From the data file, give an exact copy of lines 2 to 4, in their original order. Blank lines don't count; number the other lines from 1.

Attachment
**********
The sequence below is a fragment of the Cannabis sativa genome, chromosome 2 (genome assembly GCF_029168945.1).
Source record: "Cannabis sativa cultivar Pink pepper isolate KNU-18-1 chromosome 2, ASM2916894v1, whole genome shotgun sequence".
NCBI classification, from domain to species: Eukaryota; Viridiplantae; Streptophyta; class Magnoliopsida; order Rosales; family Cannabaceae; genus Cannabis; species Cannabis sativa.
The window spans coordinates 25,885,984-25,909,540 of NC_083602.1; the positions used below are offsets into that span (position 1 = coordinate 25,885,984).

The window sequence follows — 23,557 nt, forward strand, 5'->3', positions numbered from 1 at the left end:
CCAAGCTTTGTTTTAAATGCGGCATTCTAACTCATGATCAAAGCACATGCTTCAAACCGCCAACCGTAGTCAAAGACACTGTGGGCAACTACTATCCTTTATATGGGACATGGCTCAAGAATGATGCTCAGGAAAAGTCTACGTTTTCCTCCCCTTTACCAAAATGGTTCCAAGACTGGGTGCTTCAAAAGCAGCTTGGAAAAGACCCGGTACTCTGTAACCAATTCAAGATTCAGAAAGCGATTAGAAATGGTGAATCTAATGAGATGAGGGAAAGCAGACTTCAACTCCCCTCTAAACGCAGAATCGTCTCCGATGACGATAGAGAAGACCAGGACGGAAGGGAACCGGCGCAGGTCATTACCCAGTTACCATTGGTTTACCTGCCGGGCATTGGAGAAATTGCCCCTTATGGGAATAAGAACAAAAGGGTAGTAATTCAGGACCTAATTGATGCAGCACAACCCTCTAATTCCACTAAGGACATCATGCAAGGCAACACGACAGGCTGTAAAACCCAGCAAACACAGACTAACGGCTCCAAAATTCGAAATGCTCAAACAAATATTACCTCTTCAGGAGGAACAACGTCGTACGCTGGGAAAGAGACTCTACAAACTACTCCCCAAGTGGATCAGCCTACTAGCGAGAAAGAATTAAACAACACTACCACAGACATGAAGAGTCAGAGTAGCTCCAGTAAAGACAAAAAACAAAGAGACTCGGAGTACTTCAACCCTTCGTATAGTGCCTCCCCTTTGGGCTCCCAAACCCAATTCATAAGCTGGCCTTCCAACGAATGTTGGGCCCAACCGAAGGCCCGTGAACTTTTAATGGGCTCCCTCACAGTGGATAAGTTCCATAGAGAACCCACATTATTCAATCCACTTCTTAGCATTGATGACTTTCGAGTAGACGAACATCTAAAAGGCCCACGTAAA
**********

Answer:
Source record: "Cannabis sativa cultivar Pink pepper isolate KNU-18-1 chromosome 2, ASM2916894v1, whole genome shotgun sequence".
NCBI classification, from domain to species: Eukaryota; Viridiplantae; Streptophyta; class Magnoliopsida; order Rosales; family Cannabaceae; genus Cannabis; species Cannabis sativa.
The window spans coordinates 25,885,984-25,909,540 of NC_083602.1; the positions used below are offsets into that span (position 1 = coordinate 25,885,984).